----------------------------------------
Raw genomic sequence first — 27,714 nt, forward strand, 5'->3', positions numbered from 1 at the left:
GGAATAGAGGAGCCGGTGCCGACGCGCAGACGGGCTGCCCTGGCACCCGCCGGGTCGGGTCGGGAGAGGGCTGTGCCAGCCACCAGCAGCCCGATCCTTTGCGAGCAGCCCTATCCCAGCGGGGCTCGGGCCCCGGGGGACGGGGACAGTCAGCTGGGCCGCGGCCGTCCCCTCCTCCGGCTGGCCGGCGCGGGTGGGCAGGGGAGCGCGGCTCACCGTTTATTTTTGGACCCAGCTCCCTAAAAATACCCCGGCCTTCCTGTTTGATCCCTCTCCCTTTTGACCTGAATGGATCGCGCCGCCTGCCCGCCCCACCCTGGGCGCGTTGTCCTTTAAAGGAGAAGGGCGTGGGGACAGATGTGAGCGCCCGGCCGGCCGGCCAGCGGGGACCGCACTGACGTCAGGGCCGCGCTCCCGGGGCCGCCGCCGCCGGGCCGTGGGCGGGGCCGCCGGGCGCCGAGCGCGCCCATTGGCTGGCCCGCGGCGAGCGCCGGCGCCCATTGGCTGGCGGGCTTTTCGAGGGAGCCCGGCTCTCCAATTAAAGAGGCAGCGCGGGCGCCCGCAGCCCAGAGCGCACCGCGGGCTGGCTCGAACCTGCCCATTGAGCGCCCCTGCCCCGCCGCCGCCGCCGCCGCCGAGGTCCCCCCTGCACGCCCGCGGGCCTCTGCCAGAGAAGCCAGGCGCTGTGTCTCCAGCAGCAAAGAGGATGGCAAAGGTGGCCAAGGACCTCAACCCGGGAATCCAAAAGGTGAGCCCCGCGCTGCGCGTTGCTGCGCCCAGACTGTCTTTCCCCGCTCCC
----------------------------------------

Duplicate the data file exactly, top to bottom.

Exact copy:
Raw genomic sequence first — 27,714 nt, forward strand, 5'->3', positions numbered from 1 at the left:
GGAATAGAGGAGCCGGTGCCGACGCGCAGACGGGCTGCCCTGGCACCCGCCGGGTCGGGTCGGGAGAGGGCTGTGCCAGCCACCAGCAGCCCGATCCTTTGCGAGCAGCCCTATCCCAGCGGGGCTCGGGCCCCGGGGGACGGGGACAGTCAGCTGGGCCGCGGCCGTCCCCTCCTCCGGCTGGCCGGCGCGGGTGGGCAGGGGAGCGCGGCTCACCGTTTATTTTTGGACCCAGCTCCCTAAAAATACCCCGGCCTTCCTGTTTGATCCCTCTCCCTTTTGACCTGAATGGATCGCGCCGCCTGCCCGCCCCACCCTGGGCGCGTTGTCCTTTAAAGGAGAAGGGCGTGGGGACAGATGTGAGCGCCCGGCCGGCCGGCCAGCGGGGACCGCACTGACGTCAGGGCCGCGCTCCCGGGGCCGCCGCCGCCGGGCCGTGGGCGGGGCCGCCGGGCGCCGAGCGCGCCCATTGGCTGGCCCGCGGCGAGCGCCGGCGCCCATTGGCTGGCGGGCTTTTCGAGGGAGCCCGGCTCTCCAATTAAAGAGGCAGCGCGGGCGCCCGCAGCCCAGAGCGCACCGCGGGCTGGCTCGAACCTGCCCATTGAGCGCCCCTGCCCCGCCGCCGCCGCCGCCGCCGAGGTCCCCCCTGCACGCCCGCGGGCCTCTGCCAGAGAAGCCAGGCGCTGTGTCTCCAGCAGCAAAGAGGATGGCAAAGGTGGCCAAGGACCTCAACCCGGGAATCCAAAAGGTGAGCCCCGCGCTGCGCGTTGCTGCGCCCAGACTGTCTTTCCCCGCTCCC